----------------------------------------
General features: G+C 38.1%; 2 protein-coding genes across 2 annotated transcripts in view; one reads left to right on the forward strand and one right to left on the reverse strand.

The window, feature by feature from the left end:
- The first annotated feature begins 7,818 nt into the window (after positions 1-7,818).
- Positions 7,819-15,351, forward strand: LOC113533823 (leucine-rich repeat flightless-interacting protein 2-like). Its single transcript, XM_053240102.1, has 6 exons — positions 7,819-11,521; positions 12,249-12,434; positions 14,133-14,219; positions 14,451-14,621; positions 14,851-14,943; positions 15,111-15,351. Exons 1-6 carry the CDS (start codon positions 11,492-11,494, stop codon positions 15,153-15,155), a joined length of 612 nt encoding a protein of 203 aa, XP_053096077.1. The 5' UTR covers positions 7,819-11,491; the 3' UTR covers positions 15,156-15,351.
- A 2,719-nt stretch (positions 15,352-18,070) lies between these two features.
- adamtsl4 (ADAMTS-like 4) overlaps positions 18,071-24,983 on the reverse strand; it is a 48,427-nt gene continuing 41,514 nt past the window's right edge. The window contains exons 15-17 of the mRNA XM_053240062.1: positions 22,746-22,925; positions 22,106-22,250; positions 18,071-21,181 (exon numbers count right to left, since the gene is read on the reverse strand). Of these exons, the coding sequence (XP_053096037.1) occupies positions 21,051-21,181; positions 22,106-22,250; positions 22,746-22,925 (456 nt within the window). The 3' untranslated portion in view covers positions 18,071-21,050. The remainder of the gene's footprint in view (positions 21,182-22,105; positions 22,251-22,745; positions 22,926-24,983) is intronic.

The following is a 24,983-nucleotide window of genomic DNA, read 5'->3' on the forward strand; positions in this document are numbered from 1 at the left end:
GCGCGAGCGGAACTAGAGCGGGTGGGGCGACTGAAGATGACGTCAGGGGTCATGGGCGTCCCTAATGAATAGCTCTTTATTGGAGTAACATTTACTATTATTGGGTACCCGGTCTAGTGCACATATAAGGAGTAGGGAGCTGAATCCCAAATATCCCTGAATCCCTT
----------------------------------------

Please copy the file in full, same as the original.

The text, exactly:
General features: G+C 38.1%; 2 protein-coding genes across 2 annotated transcripts in view; one reads left to right on the forward strand and one right to left on the reverse strand.

The window, feature by feature from the left end:
- The first annotated feature begins 7,818 nt into the window (after positions 1-7,818).
- Positions 7,819-15,351, forward strand: LOC113533823 (leucine-rich repeat flightless-interacting protein 2-like). Its single transcript, XM_053240102.1, has 6 exons — positions 7,819-11,521; positions 12,249-12,434; positions 14,133-14,219; positions 14,451-14,621; positions 14,851-14,943; positions 15,111-15,351. Exons 1-6 carry the CDS (start codon positions 11,492-11,494, stop codon positions 15,153-15,155), a joined length of 612 nt encoding a protein of 203 aa, XP_053096077.1. The 5' UTR covers positions 7,819-11,491; the 3' UTR covers positions 15,156-15,351.
- A 2,719-nt stretch (positions 15,352-18,070) lies between these two features.
- adamtsl4 (ADAMTS-like 4) overlaps positions 18,071-24,983 on the reverse strand; it is a 48,427-nt gene continuing 41,514 nt past the window's right edge. The window contains exons 15-17 of the mRNA XM_053240062.1: positions 22,746-22,925; positions 22,106-22,250; positions 18,071-21,181 (exon numbers count right to left, since the gene is read on the reverse strand). Of these exons, the coding sequence (XP_053096037.1) occupies positions 21,051-21,181; positions 22,106-22,250; positions 22,746-22,925 (456 nt within the window). The 3' untranslated portion in view covers positions 18,071-21,050. The remainder of the gene's footprint in view (positions 21,182-22,105; positions 22,251-22,745; positions 22,926-24,983) is intronic.

The following is a 24,983-nucleotide window of genomic DNA, read 5'->3' on the forward strand; positions in this document are numbered from 1 at the left end:
GCGCGAGCGGAACTAGAGCGGGTGGGGCGACTGAAGATGACGTCAGGGGTCATGGGCGTCCCTAATGAATAGCTCTTTATTGGAGTAACATTTACTATTATTGGGTACCCGGTCTAGTGCACATATAAGGAGTAGGGAGCTGAATCCCAAATATCCCTGAATCCCTT